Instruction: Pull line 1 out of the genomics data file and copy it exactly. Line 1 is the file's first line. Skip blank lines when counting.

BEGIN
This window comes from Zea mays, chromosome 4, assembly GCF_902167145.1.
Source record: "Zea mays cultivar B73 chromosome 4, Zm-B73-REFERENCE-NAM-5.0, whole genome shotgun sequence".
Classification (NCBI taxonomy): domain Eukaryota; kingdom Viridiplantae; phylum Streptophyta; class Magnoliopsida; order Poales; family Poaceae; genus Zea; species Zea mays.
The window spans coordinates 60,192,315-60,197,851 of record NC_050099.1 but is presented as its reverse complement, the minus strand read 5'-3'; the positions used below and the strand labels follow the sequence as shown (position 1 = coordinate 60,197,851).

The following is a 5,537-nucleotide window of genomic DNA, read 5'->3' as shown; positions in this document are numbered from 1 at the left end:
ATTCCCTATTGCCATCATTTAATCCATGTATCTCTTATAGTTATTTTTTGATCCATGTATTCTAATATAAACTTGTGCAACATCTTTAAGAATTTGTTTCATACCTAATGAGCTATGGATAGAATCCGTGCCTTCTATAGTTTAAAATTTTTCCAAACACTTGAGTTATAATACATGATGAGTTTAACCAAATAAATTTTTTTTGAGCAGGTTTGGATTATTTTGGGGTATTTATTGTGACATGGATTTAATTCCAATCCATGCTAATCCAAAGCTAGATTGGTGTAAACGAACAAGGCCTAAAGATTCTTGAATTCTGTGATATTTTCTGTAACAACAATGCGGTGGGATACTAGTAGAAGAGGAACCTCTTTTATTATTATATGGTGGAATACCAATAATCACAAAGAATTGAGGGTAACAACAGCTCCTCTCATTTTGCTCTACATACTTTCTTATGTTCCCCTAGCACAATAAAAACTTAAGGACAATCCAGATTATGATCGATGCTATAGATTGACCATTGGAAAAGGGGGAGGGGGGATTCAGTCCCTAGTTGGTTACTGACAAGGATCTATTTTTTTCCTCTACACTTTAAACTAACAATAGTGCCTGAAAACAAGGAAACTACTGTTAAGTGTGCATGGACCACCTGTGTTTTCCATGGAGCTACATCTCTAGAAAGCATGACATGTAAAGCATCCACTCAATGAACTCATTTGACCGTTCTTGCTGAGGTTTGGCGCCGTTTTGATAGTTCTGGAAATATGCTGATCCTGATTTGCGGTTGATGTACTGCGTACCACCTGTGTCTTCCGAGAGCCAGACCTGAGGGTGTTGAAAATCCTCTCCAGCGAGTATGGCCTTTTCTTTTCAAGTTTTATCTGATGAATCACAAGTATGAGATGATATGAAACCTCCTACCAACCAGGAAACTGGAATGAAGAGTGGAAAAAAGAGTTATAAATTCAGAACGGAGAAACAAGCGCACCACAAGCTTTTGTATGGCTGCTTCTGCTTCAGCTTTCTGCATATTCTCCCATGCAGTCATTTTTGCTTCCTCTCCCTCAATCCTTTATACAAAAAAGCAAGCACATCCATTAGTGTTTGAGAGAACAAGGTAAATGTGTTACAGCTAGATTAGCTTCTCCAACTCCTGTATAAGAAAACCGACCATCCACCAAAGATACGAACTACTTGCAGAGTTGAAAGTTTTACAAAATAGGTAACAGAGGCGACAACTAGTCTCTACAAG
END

This window comes from Zea mays, chromosome 4, assembly GCF_902167145.1.